I don’t have the time to go into the evidence that heuristics get deployed willy-nilly here, but that’s the crucial claim. If it turned out (as Gigerenzer clearly wants it to turn out) that people do curb their use of heuristics in the right way, they probably would be reliable. The evidence, I contend, suggests that they don’t.
One might retreat even further and say that, while people don’t curb their use of heuristics in the right way, they could learn to. I have two replies. The first is: shrug. The second is: show me. Why do I shrug? Here’s how I see the dialectic: the defender of reliabilism wants to fend off the skeptical challenge, according to which the processes people actually use to arrive at their inferential beliefs are unreliable. It doesn’t help to say that, though the processes people actually use to arrive at their inferential beliefs are unreliable, people could use reliable processes. That wouldn’t show that people have knowledge; what it would show is that they could have knowledge. Hence the shrug. As to the second point: it remains to be shown that people can actually use heuristics responsibly. The place to look would be the Kahneman-Gigerenzer controversy, but my own reading of that controversy is that Gigerenzer is a pie-in-the-sky true believer, while Kahneman has his feet firmly on the ground. As always, I’m willing to be persuaded otherwise.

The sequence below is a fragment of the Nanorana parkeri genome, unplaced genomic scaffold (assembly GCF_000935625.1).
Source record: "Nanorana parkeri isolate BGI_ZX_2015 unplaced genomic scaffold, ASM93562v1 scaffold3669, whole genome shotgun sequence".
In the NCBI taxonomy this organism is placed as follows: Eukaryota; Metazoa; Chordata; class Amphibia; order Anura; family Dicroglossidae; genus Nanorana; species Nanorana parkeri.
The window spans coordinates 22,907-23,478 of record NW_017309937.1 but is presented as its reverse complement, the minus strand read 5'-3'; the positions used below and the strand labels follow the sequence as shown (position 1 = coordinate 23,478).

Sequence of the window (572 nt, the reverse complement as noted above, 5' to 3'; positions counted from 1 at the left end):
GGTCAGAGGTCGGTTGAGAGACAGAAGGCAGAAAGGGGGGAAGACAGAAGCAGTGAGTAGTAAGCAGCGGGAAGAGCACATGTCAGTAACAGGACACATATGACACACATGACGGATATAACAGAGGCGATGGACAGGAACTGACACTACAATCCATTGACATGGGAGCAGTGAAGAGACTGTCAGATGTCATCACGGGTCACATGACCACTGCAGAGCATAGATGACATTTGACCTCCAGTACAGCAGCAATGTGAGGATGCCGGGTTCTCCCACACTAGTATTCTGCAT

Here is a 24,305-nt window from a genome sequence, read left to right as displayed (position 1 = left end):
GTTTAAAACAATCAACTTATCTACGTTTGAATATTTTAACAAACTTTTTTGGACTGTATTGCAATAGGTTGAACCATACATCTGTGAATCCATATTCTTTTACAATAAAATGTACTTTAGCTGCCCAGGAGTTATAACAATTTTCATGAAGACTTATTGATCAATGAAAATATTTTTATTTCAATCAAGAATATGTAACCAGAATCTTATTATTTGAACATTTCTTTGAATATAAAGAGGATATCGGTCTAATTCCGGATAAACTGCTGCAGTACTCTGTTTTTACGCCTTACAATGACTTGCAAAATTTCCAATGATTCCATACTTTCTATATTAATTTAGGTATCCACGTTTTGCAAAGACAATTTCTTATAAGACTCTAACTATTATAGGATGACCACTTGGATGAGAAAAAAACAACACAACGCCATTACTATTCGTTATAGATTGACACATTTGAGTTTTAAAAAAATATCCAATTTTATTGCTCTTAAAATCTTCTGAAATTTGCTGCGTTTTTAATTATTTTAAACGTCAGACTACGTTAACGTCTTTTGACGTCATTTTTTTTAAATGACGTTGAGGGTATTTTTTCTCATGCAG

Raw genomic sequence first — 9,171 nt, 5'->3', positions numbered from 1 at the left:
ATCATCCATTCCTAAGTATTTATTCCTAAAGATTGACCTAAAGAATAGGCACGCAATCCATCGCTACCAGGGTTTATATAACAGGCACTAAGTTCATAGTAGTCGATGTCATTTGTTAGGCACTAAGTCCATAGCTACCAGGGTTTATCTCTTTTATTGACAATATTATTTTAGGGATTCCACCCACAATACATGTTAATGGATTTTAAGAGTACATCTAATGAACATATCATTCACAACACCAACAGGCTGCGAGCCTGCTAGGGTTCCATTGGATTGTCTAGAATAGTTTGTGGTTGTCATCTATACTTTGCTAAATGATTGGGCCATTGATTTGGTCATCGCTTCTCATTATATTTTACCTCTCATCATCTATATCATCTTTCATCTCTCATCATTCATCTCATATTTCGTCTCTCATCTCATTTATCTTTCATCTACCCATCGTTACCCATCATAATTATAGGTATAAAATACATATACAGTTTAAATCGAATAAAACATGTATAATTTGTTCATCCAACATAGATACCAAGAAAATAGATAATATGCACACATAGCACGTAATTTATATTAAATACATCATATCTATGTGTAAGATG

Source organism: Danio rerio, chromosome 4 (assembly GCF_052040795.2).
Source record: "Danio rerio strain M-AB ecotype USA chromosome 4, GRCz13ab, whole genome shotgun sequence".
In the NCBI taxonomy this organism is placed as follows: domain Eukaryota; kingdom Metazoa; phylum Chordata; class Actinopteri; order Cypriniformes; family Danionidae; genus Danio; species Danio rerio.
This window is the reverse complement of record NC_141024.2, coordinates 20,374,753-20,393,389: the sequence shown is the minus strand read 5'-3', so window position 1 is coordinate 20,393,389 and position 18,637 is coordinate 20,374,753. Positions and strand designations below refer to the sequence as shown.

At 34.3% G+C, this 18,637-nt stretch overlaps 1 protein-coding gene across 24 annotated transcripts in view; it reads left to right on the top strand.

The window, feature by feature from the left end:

What about point 3 above? Again, I’m not going to cite all the evidence here, but it’s in my forthcoming publications. The basic idea is that when you pit heuristics against sound inference rules, most people choose the heuristics. You show people two arguments:
- Heuristic H is right, so p.
- Sound inference rule R is right, so ~p.
Then you ask them which argument is more convincing. Most people choose the heuristic argument. This suggests that ordinary people not only deploy the heuristic but also reflectively endorse it (over the sound inference rule). If that’s right, two things follow. First, even if it could be shown that heuristics are reliable, we should conclude that most people don’t have second-order knowledge of their heuristically derived knowledge. Suppose I arrive at knowledge of p based on a heuristic inference: Kp. Do I know that I know that p? I.e., KKp? Probably not, because I have a false belief about the reliability of my way of arriving at Kp: I think that it’s more reliable than it really is, and I think that it’s more reliable than a relevant alternative inference rule.
To sum up, then, one way to oppose my arguments that heuristics are unreliable is to switch to talking about heuristics relativized to contexts. And the relativization needs to be both normatively adequate (some of the contextual heuristics are reliable) and empirically adequate (people actually deploy heuristics only in those contexts). It’s trivial to relativize in such a way as to get normative adequacy: you can do that for coin-flipping. What’s hard is to relativize in such a way as to get both normative and empirical adequacy. I contend that such attempts fail, but of course that’s subject to further empirical research. Moreover, it doesn’t really help to argue that people could use heuristics in a way that’s both normatively and empirically adequate, since all that would show is that they could have knowledge. Finally, people’s tendency to reflectively endorse heuristics over sound inference rules means that, even if first-order inferential skepticism is wrong, higher-order skepticism wins the day.